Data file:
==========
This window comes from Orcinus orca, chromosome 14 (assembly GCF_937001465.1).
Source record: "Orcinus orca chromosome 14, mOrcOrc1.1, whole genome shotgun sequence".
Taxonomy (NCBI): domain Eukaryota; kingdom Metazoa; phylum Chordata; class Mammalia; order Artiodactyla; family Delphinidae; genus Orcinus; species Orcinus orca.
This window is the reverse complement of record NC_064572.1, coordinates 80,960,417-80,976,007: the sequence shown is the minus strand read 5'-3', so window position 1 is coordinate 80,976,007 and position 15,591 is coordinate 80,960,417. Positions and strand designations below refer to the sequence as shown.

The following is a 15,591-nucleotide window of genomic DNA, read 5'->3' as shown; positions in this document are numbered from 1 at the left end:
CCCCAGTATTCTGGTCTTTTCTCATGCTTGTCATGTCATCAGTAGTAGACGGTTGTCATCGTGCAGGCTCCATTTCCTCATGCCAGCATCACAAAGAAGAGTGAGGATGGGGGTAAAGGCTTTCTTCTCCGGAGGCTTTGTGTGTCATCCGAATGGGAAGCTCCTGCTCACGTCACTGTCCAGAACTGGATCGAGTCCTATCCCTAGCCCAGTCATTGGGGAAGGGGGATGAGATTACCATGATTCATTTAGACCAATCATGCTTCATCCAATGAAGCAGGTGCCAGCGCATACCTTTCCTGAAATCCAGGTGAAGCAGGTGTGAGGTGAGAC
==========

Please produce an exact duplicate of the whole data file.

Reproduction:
This window comes from Orcinus orca, chromosome 14 (assembly GCF_937001465.1).
Source record: "Orcinus orca chromosome 14, mOrcOrc1.1, whole genome shotgun sequence".
Taxonomy (NCBI): domain Eukaryota; kingdom Metazoa; phylum Chordata; class Mammalia; order Artiodactyla; family Delphinidae; genus Orcinus; species Orcinus orca.
This window is the reverse complement of record NC_064572.1, coordinates 80,960,417-80,976,007: the sequence shown is the minus strand read 5'-3', so window position 1 is coordinate 80,976,007 and position 15,591 is coordinate 80,960,417. Positions and strand designations below refer to the sequence as shown.

The following is a 15,591-nucleotide window of genomic DNA, read 5'->3' as shown; positions in this document are numbered from 1 at the left end:
CCCCAGTATTCTGGTCTTTTCTCATGCTTGTCATGTCATCAGTAGTAGACGGTTGTCATCGTGCAGGCTCCATTTCCTCATGCCAGCATCACAAAGAAGAGTGAGGATGGGGGTAAAGGCTTTCTTCTCCGGAGGCTTTGTGTGTCATCCGAATGGGAAGCTCCTGCTCACGTCACTGTCCAGAACTGGATCGAGTCCTATCCCTAGCCCAGTCATTGGGGAAGGGGGATGAGATTACCATGATTCATTTAGACCAATCATGCTTCATCCAATGAAGCAGGTGCCAGCGCATACCTTTCCTGAAATCCAGGTGAAGCAGGTGTGAGGTGAGAC